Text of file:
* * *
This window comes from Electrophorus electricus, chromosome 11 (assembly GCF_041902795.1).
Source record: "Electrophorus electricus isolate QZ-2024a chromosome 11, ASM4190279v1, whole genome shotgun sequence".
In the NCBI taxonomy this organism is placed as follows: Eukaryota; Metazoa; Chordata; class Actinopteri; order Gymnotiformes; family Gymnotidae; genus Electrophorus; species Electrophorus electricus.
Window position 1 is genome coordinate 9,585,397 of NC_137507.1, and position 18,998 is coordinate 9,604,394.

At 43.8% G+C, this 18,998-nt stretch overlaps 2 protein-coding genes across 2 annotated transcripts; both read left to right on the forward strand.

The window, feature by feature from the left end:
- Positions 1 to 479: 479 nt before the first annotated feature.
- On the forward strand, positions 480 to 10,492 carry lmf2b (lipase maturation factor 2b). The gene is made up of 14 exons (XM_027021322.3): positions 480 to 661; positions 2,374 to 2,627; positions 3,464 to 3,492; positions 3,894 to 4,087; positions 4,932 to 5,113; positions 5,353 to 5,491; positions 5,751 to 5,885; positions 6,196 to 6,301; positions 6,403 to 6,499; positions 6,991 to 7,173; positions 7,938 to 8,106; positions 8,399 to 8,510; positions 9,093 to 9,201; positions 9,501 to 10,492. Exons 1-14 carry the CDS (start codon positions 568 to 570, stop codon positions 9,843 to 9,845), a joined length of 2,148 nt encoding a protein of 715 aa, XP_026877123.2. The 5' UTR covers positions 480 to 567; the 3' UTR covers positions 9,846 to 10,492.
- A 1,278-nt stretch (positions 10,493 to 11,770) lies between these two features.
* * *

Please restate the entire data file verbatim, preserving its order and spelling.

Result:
This window comes from Electrophorus electricus, chromosome 11 (assembly GCF_041902795.1).
Source record: "Electrophorus electricus isolate QZ-2024a chromosome 11, ASM4190279v1, whole genome shotgun sequence".
In the NCBI taxonomy this organism is placed as follows: Eukaryota; Metazoa; Chordata; class Actinopteri; order Gymnotiformes; family Gymnotidae; genus Electrophorus; species Electrophorus electricus.
Window position 1 is genome coordinate 9,585,397 of NC_137507.1, and position 18,998 is coordinate 9,604,394.

At 43.8% G+C, this 18,998-nt stretch overlaps 2 protein-coding genes across 2 annotated transcripts; both read left to right on the forward strand.

The window, feature by feature from the left end:
- Positions 1 to 479: 479 nt before the first annotated feature.
- On the forward strand, positions 480 to 10,492 carry lmf2b (lipase maturation factor 2b). The gene is made up of 14 exons (XM_027021322.3): positions 480 to 661; positions 2,374 to 2,627; positions 3,464 to 3,492; positions 3,894 to 4,087; positions 4,932 to 5,113; positions 5,353 to 5,491; positions 5,751 to 5,885; positions 6,196 to 6,301; positions 6,403 to 6,499; positions 6,991 to 7,173; positions 7,938 to 8,106; positions 8,399 to 8,510; positions 9,093 to 9,201; positions 9,501 to 10,492. Exons 1-14 carry the CDS (start codon positions 568 to 570, stop codon positions 9,843 to 9,845), a joined length of 2,148 nt encoding a protein of 715 aa, XP_026877123.2. The 5' UTR covers positions 480 to 567; the 3' UTR covers positions 9,846 to 10,492.
- A 1,278-nt stretch (positions 10,493 to 11,770) lies between these two features.